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Panama Canal adjusting fees and operations to deal with low water levels

The Panama Canal Authority (ACP) has announced a series of measures, beginning 15 February, “to sustain an operational level of water and provide reliability to customers while it implements a long-term solution to water.

ACP said it was introducing the measures are due to an extended period of low rainfall and historic low water levels at Gatun Lake, the main source of water for the Panama Canal.

The changes will “sustain water levels and minimise impacts on customers,” the ACP said in a statement.

Despite the use of extensive water-conservation measures, this past year’s rainfall was 20% below the historic average and the fifth driest year in 70 years.  It follows several years of lower than average rainfall coupled by a 10% increase in water evaporation levels due to a 0.5-1.5 Degree Celsius rise in temperature.

ACP said that without fee and operational changes, the Canal’s water levels are projected to drop to levels that would affect the neo-panamax and panamax Locks. These new measures are intended to better provide reliability in water levels and therefore transit schedules, the ACP explained.

The measures include the following components:

Freshwater Surcharge

•          A new freshwater fee will be applied to all vessels over 125 feet in length overall (LOA) that transit through the Panama Canal. In addition, a variable fee ranging from a minimum of 1 percent to a maximum of 10 percent of the vessel's toll will be applied depending on Gatun Lake levels at the time of transit (i.e. if the lake has a higher level, the percentage will be lower and vice versa).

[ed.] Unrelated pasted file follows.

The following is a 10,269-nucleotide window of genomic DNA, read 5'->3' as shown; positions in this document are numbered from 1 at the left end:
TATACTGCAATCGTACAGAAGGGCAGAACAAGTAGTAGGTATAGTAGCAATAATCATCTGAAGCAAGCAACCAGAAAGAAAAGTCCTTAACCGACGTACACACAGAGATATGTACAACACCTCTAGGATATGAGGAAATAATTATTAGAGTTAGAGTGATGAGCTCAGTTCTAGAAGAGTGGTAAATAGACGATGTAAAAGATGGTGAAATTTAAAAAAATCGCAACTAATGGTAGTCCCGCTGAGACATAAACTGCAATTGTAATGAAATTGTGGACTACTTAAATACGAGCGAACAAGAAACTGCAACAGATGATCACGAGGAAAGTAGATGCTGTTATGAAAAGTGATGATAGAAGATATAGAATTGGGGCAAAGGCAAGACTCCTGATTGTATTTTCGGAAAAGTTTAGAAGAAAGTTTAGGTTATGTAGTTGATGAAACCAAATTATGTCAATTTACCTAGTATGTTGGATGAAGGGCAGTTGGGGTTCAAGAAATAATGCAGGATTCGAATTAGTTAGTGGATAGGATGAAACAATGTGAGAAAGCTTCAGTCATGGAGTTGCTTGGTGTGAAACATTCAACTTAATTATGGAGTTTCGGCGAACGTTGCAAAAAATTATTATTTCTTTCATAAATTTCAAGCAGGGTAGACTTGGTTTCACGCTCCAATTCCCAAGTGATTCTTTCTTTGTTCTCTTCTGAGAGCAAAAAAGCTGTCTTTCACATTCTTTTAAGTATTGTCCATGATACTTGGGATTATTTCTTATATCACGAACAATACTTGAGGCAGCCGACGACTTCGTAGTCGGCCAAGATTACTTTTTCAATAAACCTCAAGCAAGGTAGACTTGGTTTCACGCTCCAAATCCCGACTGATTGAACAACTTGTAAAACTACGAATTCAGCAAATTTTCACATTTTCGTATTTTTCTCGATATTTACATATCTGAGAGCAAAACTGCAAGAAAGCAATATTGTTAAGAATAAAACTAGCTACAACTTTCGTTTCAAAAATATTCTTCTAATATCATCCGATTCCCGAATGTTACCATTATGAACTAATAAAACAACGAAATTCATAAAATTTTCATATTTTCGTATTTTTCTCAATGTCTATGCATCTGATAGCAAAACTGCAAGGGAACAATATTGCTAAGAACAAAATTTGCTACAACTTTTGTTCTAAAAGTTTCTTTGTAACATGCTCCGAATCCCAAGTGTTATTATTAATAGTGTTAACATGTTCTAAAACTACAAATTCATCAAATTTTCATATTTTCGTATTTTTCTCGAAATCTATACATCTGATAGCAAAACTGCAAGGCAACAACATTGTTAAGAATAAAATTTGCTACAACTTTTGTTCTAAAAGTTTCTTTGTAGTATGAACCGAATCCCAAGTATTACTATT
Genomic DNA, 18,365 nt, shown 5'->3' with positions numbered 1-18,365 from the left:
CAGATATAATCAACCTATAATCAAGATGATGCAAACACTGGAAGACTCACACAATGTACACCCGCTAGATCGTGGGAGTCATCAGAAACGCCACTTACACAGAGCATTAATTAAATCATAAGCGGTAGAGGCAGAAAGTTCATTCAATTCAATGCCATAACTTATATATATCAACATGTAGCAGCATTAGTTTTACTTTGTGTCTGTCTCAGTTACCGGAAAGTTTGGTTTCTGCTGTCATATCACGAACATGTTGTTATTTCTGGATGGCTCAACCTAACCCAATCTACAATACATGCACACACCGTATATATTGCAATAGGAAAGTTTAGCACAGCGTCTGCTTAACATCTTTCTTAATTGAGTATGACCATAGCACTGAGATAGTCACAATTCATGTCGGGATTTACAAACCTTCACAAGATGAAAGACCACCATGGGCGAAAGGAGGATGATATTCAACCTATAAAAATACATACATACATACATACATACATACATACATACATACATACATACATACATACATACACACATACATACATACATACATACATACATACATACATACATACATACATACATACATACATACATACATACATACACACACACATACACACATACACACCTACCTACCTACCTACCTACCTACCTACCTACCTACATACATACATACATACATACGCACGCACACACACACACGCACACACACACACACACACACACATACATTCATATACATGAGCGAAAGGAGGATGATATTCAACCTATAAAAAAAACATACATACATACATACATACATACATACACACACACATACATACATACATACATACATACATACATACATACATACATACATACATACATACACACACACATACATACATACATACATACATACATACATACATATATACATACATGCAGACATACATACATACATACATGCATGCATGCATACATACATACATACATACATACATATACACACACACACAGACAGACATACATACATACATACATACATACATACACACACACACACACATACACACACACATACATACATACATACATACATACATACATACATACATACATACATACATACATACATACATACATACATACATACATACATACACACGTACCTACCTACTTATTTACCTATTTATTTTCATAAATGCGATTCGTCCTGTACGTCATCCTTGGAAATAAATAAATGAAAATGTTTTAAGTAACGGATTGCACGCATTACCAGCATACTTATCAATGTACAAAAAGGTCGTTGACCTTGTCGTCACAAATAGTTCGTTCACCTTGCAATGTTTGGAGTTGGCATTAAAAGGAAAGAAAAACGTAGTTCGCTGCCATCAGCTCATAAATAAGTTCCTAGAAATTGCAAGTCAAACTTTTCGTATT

Adjustments to the Booking System

•          The Panama Canal will adjust the number of daily reservation slots available to 27, replicating the total offered during lane outages. The waterway will also require that each vessel pays its booking fee in full no later than 48 hours depending on the booking period.

            -- Regulars (up to 90.99 feet in beam): 6 slots

            -- “Supers” (up to 107 feet in beam): 13 slots

            -- Neopanamax: 8 slots (unchanged)

•          One slot for supers and one slot for regular vessels will be awarded through the auction process three days before transits. Nonetheless, the Canal will continue to provide additional capacity when possible, serving vessels on a first-come, first-serve basis.

Vessel Visit Creation Fee (ETA Handling Fee)

•          A handling service fee will be applied to all visits for transit at the time they are created in the system. The processing fee will be applied as follows:

            -- For vessels 91 feet in beam and over: $5,000.

            -- For vessels over 125 feet LOA, but less than 91 feet in beam: $1,500.

•          The fee will be deducted from the vessel's tolls invoice once the vessel begins transit. If the vessel cancels the visit and does not transit, the Vessel Visit Creation Fee will not be refunded. All visits created prior to February 15, 2020 will be honoured and will not be required to pay this fee.

Together, ACP said the new measures will allow the Panama Canal to better anticipate the number and type of ships transiting the waterway, and therefore allocate water resources accordingly.

In order to plan accordingly, customers will be provided with real-time data on current and projected levels of Gatun Lake, available maximum drafts, and number and types of transits when requesting transits or making reservations. The official lake levels will be published daily, as well as forecasted for the following two months.

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